Camera - History of Camera


Today, we use cameras almost every day. Some people even have cameras built into their phones or tablets. But, when was the camera invented?

Chines and Greek philosophers were experimenting with light and color as early as the 4th century. The "camera" was originally designed to view solar eclipses without looking directly at them. The first type of camera was invented by Giovanni Batista Della Porte in 1558. Today, you can fit a camera into your pocket, but the first cameras were not so portable.

The images that you could see through these first cameras were not permanent either. There was no way to "capture" the image like we do today. In 1840, Alexander Wolcott discovered a way to make the images remain on the camera. Louis Jaques Mande Daguerre then developed a way to develop an image-a way to keep it from disappearing. The method created a "daguerreotype," and this process was brought to the United States by Samuel Morse.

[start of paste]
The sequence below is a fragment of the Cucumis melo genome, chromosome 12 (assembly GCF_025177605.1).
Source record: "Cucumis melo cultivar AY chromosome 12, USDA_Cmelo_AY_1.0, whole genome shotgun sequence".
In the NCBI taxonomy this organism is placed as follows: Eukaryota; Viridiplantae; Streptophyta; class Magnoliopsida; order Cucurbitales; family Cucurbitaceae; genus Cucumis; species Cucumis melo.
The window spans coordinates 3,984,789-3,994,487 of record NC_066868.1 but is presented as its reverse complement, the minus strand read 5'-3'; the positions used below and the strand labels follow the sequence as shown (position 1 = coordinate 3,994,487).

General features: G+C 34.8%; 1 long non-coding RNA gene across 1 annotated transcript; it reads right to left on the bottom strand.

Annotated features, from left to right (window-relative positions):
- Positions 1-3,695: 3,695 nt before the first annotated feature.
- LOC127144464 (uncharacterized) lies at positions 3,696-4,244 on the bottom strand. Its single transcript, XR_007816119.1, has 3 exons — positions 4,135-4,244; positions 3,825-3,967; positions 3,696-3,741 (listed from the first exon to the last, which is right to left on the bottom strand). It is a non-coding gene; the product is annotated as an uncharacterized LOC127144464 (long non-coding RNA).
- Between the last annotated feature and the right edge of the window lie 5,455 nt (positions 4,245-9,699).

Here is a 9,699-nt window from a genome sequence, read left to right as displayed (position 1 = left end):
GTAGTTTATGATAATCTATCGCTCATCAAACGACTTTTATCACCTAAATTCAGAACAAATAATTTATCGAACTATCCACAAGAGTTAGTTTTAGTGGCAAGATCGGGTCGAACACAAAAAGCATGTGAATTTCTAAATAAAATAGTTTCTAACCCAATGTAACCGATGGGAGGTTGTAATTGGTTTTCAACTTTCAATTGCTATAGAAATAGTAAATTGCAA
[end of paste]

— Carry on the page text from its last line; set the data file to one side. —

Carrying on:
Other inventors created ways for photographic images to be captured on "tintypes" or even on glass. In the late 1800's, George Eastman produced a paper on which an image could be developed. This allowed for the creation of permanent photographs on paper, as well as the entire film and movie industry. In 1900, Eastman went a step further and created the "Brownie," a hand-held camera.

The Brownie was inexpensive, and it remained popular until the 1960's. Over time, cameras have gotten smaller and now images can be stored digitally. Today, many people don't even have a regular "camera." Instead they just use the ones that are built into their cell phones!

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